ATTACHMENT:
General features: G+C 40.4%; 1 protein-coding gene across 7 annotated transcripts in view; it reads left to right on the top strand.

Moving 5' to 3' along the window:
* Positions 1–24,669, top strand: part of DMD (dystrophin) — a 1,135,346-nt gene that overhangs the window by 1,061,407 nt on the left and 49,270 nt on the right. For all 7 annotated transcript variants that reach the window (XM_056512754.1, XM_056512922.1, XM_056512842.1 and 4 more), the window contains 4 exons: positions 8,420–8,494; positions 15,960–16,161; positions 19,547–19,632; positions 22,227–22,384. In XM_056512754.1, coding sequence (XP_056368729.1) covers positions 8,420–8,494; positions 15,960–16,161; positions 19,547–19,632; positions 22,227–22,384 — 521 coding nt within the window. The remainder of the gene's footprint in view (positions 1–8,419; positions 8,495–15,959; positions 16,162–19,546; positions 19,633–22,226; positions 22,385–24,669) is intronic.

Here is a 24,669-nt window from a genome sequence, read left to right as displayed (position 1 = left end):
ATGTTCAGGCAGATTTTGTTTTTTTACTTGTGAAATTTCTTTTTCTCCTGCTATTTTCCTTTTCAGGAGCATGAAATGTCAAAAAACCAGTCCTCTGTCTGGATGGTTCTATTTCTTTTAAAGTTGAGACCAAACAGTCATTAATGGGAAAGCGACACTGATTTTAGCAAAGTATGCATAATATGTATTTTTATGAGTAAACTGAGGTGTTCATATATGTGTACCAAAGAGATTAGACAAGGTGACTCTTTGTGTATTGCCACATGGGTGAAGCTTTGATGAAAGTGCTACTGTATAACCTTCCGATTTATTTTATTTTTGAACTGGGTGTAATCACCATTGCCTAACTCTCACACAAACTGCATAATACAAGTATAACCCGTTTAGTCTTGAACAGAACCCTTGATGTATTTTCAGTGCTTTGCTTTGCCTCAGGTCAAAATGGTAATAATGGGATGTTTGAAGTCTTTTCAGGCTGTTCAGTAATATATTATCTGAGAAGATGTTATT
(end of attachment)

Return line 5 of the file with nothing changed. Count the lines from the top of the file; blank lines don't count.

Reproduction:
ATGTTCAGGCAGATTTTGTTTTTTTACTTGTGAAATTTCTTTTTCTCCTGCTATTTTCCTTTTCAGGAGCATGAAATGTCAAAAAACCAGTCCTCTGTCTGGATGGTTCTATTTCTTTTAAAGTTGAGACCAAACAGTCATTAATGGGAAAGCGACACTGATTTTAGCAAAGTATGCATAATATGTATTTTTATGAGTAAACTGAGGTGTTCATATATGTGTACCAAAGAGATTAGACAAGGTGACTCTTTGTGTATTGCCACATGGGTGAAGCTTTGATGAAAGTGCTACTGTATAACCTTCCGATTTATTTTATTTTTGAACTGGGTGTAATCACCATTGCCTAACTCTCACACAAACTGCATAATACAAGTATAACCCGTTTAGTCTTGAACAGAACCCTTGATGTATTTTCAGTGCTTTGCTTTGCCTCAGGTCAAAATGGTAATAATGGGATGTTTGAAGTCTTTTCAGGCTGTTCAGTAATATATTATCTGAGAAGATGTTATT